[46] format=%(asctime)s - [%(name)s] - %(levelname)s - %(message)s

Except the Formatter that I explained earlier I have defined 7 Loggers (one for each of the modules in the app except for the utils one and one for the root Logger) and one Handler for handling console logs.

Lines 2, 4 and 6 from the logging.conf file define the dictionary keys for the configuration of the different logging objects (Loggers, Handlers and Formatters). If you define a configuration key for one of the objects you MUST have section in logging.conf that corresponds to this key. For example I have defined Logger configuration key levelonelogging. The corresponding section for this key is [logger_levelonelogging] and the information from that section will be used to configure the corresponding logger. Also, as Gevin Baker mentions in his blog post A real Python logging example, you SHOULD NOT add any spaces in the keys list.

If you try to call the log_messages() function from any of the modules you will see similar output on the console:

2012-08-26 20:32:40,302 - [rootpackage.root_logging] - CRITICAL - This is a critical message
2012-08-26 20:32:40,302 - [rootpackage.root_logging] - ERROR - This is an error message
2012-08-26 20:32:40,302 - [rootpackage.root_logging] - WARNING - This is a warning message
2012-08-26 20:32:40,302 - [rootpackage.root_logging] - INFO - This is an info message
2012-08-26 20:32:40,302 - [rootpackage.root_logging] - DEBUG - This is a debug message

The only difference you will see is that for different modules you will get the module names in the square brackets. The first row of the output is the numeric equivalent of the log level, and in the case of DEBUG this is 10.

Changing the Log Level for Python Module

Now, let's see what changes we need to make in order to limit the messages from one of the modules to only ERROR messages. Let's for example choose module rootpackage.levelonepackage.levelone_logging2 for our test. The configuration for that module is done in section [logger_levelonelogging2] starting at line 25. The only change you need to do is to change line 26 to the following:

[26] level = ERROR

and you will get the following output if you call log_messages() from the module rootpackage.levelonepackage.levelone_logging2:

2012-08-26 21:55:29,654 - [rootpackage.levelonepackage.levelone_logging2] - CRITICAL - This is a critical message
2012-08-26 21:55:29,654 - [rootpackage.levelonepackage.levelone_logging2] - ERROR - This is an error message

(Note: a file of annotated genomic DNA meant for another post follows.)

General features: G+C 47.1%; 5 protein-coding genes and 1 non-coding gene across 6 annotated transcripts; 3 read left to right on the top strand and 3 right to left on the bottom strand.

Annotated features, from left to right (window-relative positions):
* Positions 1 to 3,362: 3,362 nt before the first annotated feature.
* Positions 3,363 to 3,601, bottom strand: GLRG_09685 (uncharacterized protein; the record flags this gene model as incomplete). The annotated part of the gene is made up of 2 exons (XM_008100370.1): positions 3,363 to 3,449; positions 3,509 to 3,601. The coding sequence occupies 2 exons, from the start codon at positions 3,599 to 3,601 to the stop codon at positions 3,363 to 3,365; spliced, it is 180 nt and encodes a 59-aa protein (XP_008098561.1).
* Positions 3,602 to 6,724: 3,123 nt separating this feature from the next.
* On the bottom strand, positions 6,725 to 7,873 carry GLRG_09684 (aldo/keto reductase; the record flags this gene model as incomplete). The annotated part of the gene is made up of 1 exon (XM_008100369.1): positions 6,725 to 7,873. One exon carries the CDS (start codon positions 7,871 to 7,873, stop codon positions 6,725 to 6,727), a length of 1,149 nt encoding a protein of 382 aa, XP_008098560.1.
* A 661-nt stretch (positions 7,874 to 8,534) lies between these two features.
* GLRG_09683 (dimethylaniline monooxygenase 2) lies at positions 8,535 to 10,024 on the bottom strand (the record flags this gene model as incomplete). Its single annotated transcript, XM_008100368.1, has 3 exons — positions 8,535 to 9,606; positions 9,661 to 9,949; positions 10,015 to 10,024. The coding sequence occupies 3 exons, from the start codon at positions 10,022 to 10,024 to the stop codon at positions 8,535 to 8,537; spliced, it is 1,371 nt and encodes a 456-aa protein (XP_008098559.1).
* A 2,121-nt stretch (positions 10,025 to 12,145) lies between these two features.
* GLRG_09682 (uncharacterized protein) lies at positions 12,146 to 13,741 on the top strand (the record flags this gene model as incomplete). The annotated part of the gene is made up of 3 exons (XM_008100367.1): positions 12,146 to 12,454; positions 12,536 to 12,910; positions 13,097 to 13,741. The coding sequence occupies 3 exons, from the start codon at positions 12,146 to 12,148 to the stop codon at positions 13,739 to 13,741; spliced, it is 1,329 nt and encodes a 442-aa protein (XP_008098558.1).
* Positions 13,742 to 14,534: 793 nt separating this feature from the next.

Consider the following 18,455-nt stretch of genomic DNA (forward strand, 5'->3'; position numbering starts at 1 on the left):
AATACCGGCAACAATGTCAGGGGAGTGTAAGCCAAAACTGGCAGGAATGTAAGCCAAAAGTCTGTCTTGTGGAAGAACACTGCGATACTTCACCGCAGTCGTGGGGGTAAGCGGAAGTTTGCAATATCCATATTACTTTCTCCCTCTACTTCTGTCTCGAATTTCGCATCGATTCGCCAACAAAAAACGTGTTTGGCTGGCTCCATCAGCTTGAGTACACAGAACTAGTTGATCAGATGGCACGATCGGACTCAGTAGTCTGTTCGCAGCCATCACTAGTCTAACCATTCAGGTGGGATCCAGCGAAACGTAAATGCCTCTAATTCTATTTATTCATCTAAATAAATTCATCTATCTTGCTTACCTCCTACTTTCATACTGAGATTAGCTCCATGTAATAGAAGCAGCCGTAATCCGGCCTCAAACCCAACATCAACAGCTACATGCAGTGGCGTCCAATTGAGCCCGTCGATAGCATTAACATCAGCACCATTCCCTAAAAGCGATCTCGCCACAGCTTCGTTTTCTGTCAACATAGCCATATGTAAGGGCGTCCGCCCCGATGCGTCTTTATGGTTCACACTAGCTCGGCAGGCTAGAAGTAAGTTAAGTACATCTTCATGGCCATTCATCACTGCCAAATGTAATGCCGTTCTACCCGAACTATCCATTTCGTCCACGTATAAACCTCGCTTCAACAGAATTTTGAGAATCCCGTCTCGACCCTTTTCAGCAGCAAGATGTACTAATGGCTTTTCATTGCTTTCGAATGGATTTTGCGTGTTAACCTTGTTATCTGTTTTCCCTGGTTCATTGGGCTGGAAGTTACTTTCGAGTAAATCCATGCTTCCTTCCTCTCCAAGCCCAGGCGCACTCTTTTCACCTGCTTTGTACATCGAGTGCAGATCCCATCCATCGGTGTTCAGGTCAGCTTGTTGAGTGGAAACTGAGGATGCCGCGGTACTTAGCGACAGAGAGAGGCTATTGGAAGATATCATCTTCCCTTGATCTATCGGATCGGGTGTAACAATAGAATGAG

All other modules (including rootpackage.levelonepackage.levelone_logging) will continue to log with level DEBUG. As you can see this was pretty simple.

Changing the Log Level for Python Package

Next we wanted to have all the modules from particular package to use the same log level. Because we started with a module rootpackage.levelonepackage.levelone_logging2 in package rootpackage.levelonepackage let's configure the logging in a way that all modules in this package (both levelone_logging and levelone_logging2) log with level ERROR. We will need to do few more modifications to our configuration file. Here are the modifications that we need to make:

  • Line 2: Remove the levelonelogging2 key from the list. Here is how the line should look like:
    keys = root,rootlogging,rootlogging2,levelonelogging,
  • Lines 20-24: Change those as follows
    [20] [logger_levelonelogging]
    [21] level = ERROR
    [22] handlers = console
    [23] qualname = rootpackage.levelonepackage
    [24] propagate = 0

    Note that in line 23 we removed the module name and left just the name of the package
  • Lines 25-29: Remove those as we won't need them anymore

Now, if you call log_messages() from the modules rootpackage.levelonepackage.levelone_logging or rootpackage.levelonepackage.levelone_logging2 you will get the following result:

2012-08-26 21:55:29,654 - [rootpackage.levelonepackage.levelone_logging] - CRITICAL - This is a critical message
2012-08-26 21:55:29,654 - [rootpackage.levelonepackage.levelone_logging] - ERROR - This is an error message

2012-08-26 21:55:32,254 - [rootpackage.levelonepackage.levelone_logging2] - CRITICAL - This is a critical message
2012-08-26 21:55:32,254 - [rootpackage.levelonepackage.levelone_logging2] - ERROR - This is an error message

Note that the log levels for the loggers (in this particular case rootpackage.levelonepackage.levelone_logging and rootpackage.levelonepackage.levelone_logging2) are not set (value is 0) but it is set for the package logger and all the modules in the package will log with the same level if they don't have separate logger configured.

Changing the Log Handler for Python Package

Last two goals we had were to log the messages from particular package to a file or to a file and to the console at the same time. In order to achieve the former let's define new handler in our configuration file. Here are the steps for that:
  • Line 4: Add additional key file
  • Line 22: Change the handler from console to file for the rootpackage.levelonepackage package
    [22] handlers = file
  • At the bottom of the config file add the following section that defines the file handler
    class = FileHandler
    level = ERROR
    formatter = generic
    args = ('sample.log', 'a')

Now, if you call log_messages() from the modules rootpackage.levelonepackage.levelone_logging or rootpackage.levelonepackage.levelone_logging2 the only thing you will see on the console is the number 0 because the function prints the log level. If you exit Python and look in the folder where you started it you will find a file sample.log that contains the log messages. If you want to see the log messages on the cosole and also log them to a file the only change you will need to do is to add the handler to the list of handlers for the package as follows:

[22] handlers = console,file

And rememer - NO SPACES in the list!

Hope this will kick start your logging with Python and make your life easier.